From fist-sized beetles to 20 different species of tarantulas, this is the perfect activity for the family bug lover. You can pay a small fee to release a butterfly into the biosphere or visit the souvenir shop to pick up a souvenir butterfly. (Check your clothes to make sure no flying friends are trying to hitchhike with you!)
Museum of natural curiosity
While you’re in the Thanksgiving Point area, you’ll also want to visit the Museum of natural curiosity. As the name suggests, the museum is for all curious minds who want to know how things work or discover something new. It offers more than 400 interactive experiences, so you won’t be bored even after several visits!
Explore ancient ruins in the rainforest region. Learn more about nature with the six simple machines of Archimedes’ Playground. Try out some experiments at Water Works. Your children will never be bored!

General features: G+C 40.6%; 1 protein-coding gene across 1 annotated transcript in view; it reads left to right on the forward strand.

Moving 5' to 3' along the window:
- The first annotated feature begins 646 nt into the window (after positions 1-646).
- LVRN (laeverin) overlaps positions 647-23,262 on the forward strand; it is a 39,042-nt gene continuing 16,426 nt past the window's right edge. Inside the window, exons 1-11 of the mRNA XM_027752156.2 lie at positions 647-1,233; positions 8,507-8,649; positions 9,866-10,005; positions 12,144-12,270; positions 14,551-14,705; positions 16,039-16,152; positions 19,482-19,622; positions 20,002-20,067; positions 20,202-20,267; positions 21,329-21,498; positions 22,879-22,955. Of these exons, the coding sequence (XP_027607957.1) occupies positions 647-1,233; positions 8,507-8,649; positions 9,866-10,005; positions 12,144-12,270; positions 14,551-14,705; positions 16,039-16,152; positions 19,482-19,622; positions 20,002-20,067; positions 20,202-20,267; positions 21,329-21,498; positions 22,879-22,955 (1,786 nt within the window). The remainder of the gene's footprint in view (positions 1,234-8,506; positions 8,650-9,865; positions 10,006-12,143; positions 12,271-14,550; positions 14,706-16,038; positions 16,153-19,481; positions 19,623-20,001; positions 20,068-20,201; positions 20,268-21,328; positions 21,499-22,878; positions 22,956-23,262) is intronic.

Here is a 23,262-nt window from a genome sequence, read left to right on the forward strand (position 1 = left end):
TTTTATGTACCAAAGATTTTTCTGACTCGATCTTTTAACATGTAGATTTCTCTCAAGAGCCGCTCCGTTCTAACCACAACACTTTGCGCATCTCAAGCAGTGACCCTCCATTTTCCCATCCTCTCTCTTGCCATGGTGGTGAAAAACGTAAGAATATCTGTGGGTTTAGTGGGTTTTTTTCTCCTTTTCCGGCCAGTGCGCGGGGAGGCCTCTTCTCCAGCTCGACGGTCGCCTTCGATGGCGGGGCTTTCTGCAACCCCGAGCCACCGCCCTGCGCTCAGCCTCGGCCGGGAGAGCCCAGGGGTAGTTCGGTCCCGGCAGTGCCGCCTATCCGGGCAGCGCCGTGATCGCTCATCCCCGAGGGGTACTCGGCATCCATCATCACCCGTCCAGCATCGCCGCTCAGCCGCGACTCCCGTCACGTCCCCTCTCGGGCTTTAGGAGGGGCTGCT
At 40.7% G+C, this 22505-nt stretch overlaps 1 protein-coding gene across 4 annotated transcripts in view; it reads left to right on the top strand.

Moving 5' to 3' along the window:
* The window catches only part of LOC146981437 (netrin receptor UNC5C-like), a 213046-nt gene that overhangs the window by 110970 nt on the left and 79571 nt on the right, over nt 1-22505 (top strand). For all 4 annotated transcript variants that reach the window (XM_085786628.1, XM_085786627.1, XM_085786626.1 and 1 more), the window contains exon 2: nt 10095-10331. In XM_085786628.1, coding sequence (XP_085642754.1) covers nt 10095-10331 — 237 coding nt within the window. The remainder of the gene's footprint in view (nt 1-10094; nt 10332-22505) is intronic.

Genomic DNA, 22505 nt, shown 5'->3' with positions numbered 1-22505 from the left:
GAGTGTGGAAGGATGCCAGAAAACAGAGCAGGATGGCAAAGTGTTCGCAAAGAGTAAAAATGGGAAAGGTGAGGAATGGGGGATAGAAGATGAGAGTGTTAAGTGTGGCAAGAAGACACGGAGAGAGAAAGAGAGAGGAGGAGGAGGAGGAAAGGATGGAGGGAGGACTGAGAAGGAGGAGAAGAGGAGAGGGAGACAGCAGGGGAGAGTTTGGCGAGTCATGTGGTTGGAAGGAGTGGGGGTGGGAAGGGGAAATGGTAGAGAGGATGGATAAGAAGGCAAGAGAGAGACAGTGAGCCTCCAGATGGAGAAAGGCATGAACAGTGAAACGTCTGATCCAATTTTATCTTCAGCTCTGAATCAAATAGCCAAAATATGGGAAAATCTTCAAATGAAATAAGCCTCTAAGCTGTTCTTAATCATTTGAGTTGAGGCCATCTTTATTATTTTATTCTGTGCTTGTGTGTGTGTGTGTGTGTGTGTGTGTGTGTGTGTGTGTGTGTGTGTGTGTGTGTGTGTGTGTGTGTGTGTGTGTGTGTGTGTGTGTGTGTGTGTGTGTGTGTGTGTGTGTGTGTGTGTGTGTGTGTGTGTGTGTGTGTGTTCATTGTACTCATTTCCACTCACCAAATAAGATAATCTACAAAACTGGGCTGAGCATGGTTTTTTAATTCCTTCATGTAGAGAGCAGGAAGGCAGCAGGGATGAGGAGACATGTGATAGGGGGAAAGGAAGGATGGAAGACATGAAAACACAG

Roots of Knowledge Exhibition
If you happen to be near Utah Valley University, stop by to see the “The Roots of Knowledge” stained glass exhibition is a must. Located at UVU’s Fulton Library, this stunning display features 80 individual panes with a total height of 10 feet and a length of 200 feet.
Described as “a fusion of art, education and public space”, this series of stained glass windows shows the history of intellectual advancement from the dawn of time to the present day.
You’ll notice some familiar scenes from your history books – the Mayan calendar, the printing press, Joan of Arc, and the American civil rights movement, to name a few. But there are some things you’ll have to look a little closer to see.